Once the learning activities that support the core progression of ideas and skills for making construals has been developed, it is to be expected that the online course will be fleshed out in ways that restore some of the richness that the context of the EM webpage supplies. In the first instance, the aim is to carve out a space around making construals that can be visited in a relatively clear and systematic way so that learners have the sort of expertise that is required to collaborate in distributed participatory design exercises such as is exemplified in the MENACE pilot project. For those who prefer a yet more open-ended exploratory setting for their learning, the option of exploring the EM webpage resources will remain. A curious aspect of the activities associated with Sessions 1-9 was that I was having to suppress the urge to include 'interesting exercises' so as to give precedence to routine exercises that were closely related to the learning objective for the session. It is then unclear to what extent learners who study these sessions are prepared for more autonomous activity in making construals.
The further design and development of the online course was a central topic throughout Piet's visit last week. Piet suggested that a systematic exposition of the key principles and skills for making construals (hopefully such as we are putting in place in Sessions 1-9) should be embedded within a broader framework supplying alternative perspectives, entry points and learning paths. He was keen to see support for a philosophical and social science outlook offered through non-technical discussion and potentially through access to construals that were less mathematics, engineering and science focused and had more social content. One possible theme was making construals for 'urban planning'. Another suggestion was that learners might work in pairs (or teams) at the outset, possibly with the idea of making personal construals of each other's interests or of a common topic. Steve expressed scepticism about the accessibility of JS-EDEN, advocating spreadsheets as a more appropriate and accessible point of entry into making construals. A major recent enhancement in JS-EDEN has been support for remote collaboration on making a construal whereby two or more learners can observe and interact with one and the same construal across the net. Collaboration of this kind, with or without expert guidance, could be a valuable technique for introductory study.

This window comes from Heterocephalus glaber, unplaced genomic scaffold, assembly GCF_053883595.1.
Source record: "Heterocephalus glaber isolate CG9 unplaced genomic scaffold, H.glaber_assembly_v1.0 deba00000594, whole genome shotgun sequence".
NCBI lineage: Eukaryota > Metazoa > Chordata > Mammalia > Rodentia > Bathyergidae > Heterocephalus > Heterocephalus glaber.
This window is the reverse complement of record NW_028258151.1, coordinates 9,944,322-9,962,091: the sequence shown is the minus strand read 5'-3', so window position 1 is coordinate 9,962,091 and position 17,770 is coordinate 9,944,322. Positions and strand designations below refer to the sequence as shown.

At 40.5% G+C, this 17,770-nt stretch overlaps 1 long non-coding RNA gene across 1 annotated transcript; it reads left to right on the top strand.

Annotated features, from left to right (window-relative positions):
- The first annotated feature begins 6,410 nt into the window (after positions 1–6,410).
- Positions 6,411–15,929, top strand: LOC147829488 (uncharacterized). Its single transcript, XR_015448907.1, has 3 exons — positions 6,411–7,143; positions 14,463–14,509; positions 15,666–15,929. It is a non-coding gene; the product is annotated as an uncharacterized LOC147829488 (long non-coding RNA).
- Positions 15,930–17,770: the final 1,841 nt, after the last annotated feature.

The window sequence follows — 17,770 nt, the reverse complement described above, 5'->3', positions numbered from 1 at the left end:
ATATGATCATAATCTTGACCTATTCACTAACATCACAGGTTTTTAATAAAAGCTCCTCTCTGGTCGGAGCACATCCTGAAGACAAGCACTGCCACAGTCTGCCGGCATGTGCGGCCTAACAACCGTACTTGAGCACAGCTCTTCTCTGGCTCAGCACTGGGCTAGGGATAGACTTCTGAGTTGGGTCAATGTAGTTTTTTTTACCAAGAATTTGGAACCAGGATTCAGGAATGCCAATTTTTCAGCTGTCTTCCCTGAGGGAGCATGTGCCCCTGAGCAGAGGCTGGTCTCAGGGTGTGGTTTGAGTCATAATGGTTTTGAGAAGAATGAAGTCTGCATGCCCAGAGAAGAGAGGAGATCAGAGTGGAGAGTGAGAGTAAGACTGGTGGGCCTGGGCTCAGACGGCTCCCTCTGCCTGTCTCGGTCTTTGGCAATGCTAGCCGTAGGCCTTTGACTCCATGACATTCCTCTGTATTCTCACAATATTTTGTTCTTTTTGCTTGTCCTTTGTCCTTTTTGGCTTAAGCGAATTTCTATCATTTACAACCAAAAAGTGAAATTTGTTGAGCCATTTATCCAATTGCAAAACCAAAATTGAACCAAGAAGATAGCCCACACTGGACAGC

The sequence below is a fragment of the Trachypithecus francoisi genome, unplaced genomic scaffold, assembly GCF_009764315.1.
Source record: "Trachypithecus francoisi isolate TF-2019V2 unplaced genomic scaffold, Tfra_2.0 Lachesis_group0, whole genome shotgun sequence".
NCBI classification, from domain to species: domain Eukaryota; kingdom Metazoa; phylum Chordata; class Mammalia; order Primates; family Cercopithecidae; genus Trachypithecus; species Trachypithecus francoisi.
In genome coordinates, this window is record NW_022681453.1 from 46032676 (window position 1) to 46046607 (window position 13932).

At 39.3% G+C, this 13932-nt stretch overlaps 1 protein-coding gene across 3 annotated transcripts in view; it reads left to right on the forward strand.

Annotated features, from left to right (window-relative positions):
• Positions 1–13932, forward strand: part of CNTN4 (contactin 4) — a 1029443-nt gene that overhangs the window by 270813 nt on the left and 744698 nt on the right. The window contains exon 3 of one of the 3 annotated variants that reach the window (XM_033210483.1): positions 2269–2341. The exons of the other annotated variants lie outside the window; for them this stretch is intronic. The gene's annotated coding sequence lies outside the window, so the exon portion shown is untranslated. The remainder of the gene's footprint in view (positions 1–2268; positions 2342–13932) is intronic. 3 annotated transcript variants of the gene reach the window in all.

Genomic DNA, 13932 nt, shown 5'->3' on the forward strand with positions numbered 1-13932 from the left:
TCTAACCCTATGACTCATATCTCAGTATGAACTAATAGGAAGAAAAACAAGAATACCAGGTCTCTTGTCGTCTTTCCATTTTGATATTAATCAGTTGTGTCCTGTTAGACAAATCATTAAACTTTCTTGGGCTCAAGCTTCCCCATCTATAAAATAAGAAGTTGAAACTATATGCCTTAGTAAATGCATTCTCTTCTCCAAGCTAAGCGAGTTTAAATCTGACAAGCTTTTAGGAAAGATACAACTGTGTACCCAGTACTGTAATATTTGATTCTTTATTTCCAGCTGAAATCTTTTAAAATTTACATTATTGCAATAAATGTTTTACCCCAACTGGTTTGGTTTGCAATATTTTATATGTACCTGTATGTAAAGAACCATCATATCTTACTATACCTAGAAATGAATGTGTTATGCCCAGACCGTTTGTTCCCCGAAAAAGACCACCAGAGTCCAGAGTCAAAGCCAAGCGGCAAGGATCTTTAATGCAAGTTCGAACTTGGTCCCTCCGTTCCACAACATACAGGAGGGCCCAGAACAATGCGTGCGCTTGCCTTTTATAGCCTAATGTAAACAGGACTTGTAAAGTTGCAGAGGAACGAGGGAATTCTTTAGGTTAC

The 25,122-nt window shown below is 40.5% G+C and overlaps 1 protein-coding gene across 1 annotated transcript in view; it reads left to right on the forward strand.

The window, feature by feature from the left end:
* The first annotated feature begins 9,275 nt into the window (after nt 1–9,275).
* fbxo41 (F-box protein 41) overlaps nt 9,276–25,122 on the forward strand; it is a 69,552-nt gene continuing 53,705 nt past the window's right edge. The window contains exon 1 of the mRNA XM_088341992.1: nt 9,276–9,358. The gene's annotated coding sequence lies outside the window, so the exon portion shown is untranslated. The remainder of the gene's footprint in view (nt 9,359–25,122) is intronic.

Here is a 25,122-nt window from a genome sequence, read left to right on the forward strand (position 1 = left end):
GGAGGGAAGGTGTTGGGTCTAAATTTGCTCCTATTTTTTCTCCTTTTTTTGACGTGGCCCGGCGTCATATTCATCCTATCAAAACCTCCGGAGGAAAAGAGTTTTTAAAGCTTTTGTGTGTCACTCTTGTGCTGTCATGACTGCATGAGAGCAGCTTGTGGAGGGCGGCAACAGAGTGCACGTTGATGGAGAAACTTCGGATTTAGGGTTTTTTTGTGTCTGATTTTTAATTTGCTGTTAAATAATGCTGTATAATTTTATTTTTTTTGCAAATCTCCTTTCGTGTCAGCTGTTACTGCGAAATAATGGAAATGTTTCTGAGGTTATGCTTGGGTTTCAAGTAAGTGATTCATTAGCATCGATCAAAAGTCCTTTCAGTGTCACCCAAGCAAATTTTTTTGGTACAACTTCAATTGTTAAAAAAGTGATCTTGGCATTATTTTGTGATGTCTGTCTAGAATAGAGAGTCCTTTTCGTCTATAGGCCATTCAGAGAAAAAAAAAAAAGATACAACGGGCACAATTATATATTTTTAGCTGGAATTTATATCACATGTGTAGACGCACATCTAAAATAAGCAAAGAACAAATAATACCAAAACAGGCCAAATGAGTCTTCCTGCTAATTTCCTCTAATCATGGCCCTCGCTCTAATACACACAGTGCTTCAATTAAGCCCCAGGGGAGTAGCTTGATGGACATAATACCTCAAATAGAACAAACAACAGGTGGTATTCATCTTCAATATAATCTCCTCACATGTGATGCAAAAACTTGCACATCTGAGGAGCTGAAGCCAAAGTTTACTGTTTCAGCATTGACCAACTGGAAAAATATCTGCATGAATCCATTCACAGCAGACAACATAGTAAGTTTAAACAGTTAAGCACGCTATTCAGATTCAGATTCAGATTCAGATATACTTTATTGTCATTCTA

I'm sure that you will have much valuable additional insight into the form that an online course might take. What I would most value for the present is feedback on the core path and Sessions 1-9 - but this may be harder for you to give. (It may be as Steve has suggested that exercises on JS-EDEN of the kind that are prescribed in these sessions are far from being accessible by learners who lack a technical computing background and experience.) But in case you are able to review and give useful feedback on the content of Sessions 1-9 (and especially the activities associated with these), I've made a brief summary of the content and motivation behind each session, together with some of the logistic issues raised.